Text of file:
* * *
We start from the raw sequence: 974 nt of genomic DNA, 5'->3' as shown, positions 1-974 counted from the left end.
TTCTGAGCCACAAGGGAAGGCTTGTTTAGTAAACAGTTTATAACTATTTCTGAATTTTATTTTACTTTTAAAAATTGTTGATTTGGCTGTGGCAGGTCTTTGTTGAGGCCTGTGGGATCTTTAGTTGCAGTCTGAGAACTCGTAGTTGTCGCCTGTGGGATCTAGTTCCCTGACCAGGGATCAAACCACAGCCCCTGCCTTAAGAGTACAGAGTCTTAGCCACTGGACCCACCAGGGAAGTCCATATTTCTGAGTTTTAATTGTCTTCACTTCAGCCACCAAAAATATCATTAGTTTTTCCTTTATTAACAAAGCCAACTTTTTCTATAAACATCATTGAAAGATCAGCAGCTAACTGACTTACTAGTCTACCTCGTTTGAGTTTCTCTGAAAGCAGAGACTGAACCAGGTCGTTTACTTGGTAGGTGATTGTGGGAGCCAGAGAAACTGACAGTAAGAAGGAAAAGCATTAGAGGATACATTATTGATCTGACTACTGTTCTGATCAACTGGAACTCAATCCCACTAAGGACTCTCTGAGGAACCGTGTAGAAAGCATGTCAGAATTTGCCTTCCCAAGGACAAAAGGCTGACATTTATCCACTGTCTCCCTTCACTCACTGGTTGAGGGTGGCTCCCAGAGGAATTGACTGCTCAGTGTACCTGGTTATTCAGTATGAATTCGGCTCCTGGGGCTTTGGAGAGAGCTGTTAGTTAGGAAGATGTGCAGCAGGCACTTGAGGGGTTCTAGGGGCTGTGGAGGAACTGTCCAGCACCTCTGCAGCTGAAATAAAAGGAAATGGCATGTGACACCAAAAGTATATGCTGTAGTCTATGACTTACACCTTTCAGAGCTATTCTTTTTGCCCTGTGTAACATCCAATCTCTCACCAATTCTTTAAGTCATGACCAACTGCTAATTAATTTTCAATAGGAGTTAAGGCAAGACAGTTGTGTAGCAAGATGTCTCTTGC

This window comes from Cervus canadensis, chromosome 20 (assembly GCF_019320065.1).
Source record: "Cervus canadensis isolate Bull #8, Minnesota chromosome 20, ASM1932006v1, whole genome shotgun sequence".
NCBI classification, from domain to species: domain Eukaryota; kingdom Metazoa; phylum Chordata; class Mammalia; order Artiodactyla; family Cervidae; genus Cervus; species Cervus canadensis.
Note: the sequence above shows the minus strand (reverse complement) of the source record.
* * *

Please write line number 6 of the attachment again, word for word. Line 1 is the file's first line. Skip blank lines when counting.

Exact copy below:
Note: the sequence above shows the minus strand (reverse complement) of the source record.